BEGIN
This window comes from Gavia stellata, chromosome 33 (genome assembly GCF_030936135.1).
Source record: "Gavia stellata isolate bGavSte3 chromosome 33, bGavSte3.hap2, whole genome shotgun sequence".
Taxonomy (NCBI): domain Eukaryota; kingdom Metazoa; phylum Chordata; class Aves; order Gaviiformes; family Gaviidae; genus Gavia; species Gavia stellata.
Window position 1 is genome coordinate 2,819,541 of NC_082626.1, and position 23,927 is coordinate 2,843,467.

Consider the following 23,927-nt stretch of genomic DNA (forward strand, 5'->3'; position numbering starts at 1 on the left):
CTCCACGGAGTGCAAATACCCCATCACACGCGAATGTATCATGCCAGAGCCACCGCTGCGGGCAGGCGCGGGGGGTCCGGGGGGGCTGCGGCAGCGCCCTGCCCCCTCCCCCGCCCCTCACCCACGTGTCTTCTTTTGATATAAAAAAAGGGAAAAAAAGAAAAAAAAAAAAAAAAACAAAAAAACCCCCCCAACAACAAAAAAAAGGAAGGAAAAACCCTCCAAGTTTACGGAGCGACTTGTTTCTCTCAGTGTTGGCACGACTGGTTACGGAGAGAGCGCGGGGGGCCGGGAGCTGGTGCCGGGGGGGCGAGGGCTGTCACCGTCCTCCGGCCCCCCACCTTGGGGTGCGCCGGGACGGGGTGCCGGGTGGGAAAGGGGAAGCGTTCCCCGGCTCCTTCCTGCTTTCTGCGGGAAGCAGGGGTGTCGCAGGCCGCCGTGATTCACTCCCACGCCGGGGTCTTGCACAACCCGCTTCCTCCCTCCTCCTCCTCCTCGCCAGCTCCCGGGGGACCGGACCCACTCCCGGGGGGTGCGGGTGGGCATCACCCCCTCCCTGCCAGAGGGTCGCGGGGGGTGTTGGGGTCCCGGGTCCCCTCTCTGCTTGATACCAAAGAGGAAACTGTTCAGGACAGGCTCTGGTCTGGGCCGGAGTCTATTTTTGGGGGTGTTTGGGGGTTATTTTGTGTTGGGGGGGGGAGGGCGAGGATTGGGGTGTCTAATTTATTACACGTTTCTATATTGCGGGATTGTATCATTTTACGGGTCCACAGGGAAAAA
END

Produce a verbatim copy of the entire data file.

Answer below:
This window comes from Gavia stellata, chromosome 33 (genome assembly GCF_030936135.1).
Source record: "Gavia stellata isolate bGavSte3 chromosome 33, bGavSte3.hap2, whole genome shotgun sequence".
Taxonomy (NCBI): domain Eukaryota; kingdom Metazoa; phylum Chordata; class Aves; order Gaviiformes; family Gaviidae; genus Gavia; species Gavia stellata.
Window position 1 is genome coordinate 2,819,541 of NC_082626.1, and position 23,927 is coordinate 2,843,467.

Consider the following 23,927-nt stretch of genomic DNA (forward strand, 5'->3'; position numbering starts at 1 on the left):
CTCCACGGAGTGCAAATACCCCATCACACGCGAATGTATCATGCCAGAGCCACCGCTGCGGGCAGGCGCGGGGGGTCCGGGGGGGCTGCGGCAGCGCCCTGCCCCCTCCCCCGCCCCTCACCCACGTGTCTTCTTTTGATATAAAAAAAGGGAAAAAAAGAAAAAAAAAAAAAAAAACAAAAAAACCCCCCCAACAACAAAAAAAAGGAAGGAAAAACCCTCCAAGTTTACGGAGCGACTTGTTTCTCTCAGTGTTGGCACGACTGGTTACGGAGAGAGCGCGGGGGGCCGGGAGCTGGTGCCGGGGGGGCGAGGGCTGTCACCGTCCTCCGGCCCCCCACCTTGGGGTGCGCCGGGACGGGGTGCCGGGTGGGAAAGGGGAAGCGTTCCCCGGCTCCTTCCTGCTTTCTGCGGGAAGCAGGGGTGTCGCAGGCCGCCGTGATTCACTCCCACGCCGGGGTCTTGCACAACCCGCTTCCTCCCTCCTCCTCCTCCTCGCCAGCTCCCGGGGGACCGGACCCACTCCCGGGGGGTGCGGGTGGGCATCACCCCCTCCCTGCCAGAGGGTCGCGGGGGGTGTTGGGGTCCCGGGTCCCCTCTCTGCTTGATACCAAAGAGGAAACTGTTCAGGACAGGCTCTGGTCTGGGCCGGAGTCTATTTTTGGGGGTGTTTGGGGGTTATTTTGTGTTGGGGGGGGGAGGGCGAGGATTGGGGTGTCTAATTTATTACACGTTTCTATATTGCGGGATTGTATCATTTTACGGGTCCACAGGGAAAAA